HC Deb 22 February 1901 vol 89 cc841-2

I beg to ask the Secretary of State for the Colonies whether Sir Alfred Milner has prohibited the circulation in Cape Colony of the following publications: Truth, Reynolds's Newspaper, the Review of Reviews, and Lloyd's.


I beg also to ask the Secretary of State for the Colonies whether Sir Alfred Milner has prohibited the circulation of the Dublin Weekly Freeman in Cape Colony; and, if so, on what ground that action has been taken; whether Sir Alfred Milner claims the right to forbid the circulation of any newspapers or periodicals in South Africa; and whether he claims a similar right as to sale or circulation of books or pamphlets; and, if so, on what law such claim is based.


The questions, as they refer to the action of the military authorities, should be addressed to me. I have nothing to add to what I said in answer to a question put yesterday by the hon. Member for Northampton. The Government will support Lord Kitchener in prohibiting the circulation of any newspapers in Cape Colony at the present moment which Lord Kitchener considers likely to have a bad effect, and to prejudice the early conclusion of the war.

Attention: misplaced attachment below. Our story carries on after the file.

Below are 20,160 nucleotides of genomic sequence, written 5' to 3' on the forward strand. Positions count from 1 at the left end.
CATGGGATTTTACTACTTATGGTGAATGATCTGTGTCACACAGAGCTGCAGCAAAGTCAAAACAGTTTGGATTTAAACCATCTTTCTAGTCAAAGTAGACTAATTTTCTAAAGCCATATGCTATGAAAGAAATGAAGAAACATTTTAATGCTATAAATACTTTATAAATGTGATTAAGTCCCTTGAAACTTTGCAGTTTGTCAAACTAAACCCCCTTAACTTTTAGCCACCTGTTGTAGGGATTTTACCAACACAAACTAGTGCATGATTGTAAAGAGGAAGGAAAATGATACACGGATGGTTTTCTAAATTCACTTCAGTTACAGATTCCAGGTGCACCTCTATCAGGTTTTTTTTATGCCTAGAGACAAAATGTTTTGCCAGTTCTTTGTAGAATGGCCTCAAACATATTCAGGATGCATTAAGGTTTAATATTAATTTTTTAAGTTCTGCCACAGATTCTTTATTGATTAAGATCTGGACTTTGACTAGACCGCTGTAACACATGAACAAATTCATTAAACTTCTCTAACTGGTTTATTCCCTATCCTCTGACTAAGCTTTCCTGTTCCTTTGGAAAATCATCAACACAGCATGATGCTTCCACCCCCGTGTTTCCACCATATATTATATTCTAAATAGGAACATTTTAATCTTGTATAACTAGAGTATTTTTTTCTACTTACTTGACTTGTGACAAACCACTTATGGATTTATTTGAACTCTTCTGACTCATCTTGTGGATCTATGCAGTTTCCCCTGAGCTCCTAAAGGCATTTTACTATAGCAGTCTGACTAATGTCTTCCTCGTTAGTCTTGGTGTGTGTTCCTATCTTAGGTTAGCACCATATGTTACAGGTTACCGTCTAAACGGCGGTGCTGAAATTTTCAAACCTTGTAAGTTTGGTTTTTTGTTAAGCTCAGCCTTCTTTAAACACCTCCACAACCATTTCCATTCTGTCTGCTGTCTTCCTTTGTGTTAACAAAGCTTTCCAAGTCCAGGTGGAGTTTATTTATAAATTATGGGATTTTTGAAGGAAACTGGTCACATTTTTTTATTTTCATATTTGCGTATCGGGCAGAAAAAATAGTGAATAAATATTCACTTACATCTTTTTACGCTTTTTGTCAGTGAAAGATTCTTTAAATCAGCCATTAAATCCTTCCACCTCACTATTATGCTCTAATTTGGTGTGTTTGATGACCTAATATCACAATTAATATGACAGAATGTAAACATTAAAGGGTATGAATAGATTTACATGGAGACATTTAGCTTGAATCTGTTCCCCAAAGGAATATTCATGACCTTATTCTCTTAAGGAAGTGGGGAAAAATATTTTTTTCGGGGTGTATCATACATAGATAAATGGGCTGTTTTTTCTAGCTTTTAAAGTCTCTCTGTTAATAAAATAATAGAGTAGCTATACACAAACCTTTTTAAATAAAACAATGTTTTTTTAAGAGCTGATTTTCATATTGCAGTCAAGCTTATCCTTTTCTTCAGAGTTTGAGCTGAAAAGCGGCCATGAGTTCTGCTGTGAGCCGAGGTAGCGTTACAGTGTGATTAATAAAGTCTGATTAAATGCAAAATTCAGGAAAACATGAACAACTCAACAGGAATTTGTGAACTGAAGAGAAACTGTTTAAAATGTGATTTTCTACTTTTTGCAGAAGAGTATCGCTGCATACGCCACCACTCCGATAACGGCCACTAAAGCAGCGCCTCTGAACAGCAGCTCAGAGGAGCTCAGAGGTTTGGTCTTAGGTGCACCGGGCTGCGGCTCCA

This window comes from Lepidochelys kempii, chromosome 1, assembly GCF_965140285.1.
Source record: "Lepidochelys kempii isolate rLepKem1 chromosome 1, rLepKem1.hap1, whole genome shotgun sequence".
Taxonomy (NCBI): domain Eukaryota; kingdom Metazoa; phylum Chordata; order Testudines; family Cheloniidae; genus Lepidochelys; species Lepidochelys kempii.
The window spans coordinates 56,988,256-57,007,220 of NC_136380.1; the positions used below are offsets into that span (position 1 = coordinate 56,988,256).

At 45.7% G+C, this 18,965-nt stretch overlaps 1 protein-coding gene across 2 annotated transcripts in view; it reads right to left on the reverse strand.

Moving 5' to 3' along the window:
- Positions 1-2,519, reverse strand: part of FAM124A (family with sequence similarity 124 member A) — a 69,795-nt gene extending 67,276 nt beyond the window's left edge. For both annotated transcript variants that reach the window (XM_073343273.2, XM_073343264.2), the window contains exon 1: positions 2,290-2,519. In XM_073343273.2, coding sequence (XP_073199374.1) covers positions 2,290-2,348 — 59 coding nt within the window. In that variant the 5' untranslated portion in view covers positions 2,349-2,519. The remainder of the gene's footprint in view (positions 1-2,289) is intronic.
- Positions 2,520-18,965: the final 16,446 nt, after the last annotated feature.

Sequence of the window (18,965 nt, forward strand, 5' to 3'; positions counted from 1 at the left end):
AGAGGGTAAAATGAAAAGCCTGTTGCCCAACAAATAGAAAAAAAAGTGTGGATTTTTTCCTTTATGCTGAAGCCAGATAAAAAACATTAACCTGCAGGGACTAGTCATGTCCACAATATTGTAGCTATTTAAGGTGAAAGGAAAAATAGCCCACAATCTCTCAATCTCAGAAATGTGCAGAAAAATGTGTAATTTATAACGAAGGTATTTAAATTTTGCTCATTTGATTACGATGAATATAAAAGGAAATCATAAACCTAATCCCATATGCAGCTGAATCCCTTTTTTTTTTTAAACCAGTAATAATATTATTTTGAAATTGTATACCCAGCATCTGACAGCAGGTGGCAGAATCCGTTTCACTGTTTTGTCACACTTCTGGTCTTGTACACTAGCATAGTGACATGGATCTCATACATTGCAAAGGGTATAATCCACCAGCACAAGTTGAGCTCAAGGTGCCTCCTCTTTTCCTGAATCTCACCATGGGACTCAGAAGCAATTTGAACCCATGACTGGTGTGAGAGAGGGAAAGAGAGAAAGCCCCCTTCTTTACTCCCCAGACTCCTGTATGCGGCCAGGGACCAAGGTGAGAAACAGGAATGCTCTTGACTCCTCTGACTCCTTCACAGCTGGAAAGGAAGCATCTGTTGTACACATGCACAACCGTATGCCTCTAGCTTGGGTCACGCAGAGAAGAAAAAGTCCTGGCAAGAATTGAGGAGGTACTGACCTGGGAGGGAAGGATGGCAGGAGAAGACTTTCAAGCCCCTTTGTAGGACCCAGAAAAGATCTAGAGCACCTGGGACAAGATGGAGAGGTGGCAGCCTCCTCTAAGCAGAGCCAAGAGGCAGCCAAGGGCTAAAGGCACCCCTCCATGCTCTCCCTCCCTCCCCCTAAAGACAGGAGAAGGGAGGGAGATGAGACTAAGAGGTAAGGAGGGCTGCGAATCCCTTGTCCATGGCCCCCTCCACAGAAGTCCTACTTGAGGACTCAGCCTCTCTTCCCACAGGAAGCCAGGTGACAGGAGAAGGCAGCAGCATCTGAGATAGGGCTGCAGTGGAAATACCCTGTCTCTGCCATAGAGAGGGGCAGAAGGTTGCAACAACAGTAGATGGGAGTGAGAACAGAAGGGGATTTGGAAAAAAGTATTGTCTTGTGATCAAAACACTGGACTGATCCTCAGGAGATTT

The right hon. Gentleman has not answered my question whether Lord Kitchener or Sir A. Milner —Lord Kitchener, I presume—claims the right to prohibit the circulation of pamphlets and the sale of books. Further, I desire to ask, for the convenience of newspaper proprietors and booksellers in this country, whether the right hon. Gentleman will undertake to publish from week to week a list of publications prohibited from circulation in South Africa—an Index expurgatorius, in fact, so that newspaper proprietors and booksellers may be saved the useless expenditure of sending out such publications.


What I said in regard to newspapers certainly applies to books and pamphlets; and, as to an Index expurgatorius, if any communication is made to me by Lord Kitchener with regard to any publication I have no objection to having that communication made known in this country; but I will not trouble Lord Kitchener, occupied as he is, with a variety of questions upon such restrictions as he may think it right to place on the circulation of literature.

MR. T. M. HEALY (Louth, N.)

Will an Act of Indemnity to provide for this have to be passed by the Imperial or the Colonial Legislature?


Is this done in order to secure "equal rights" for all in South Africa?

[No answer was returned.]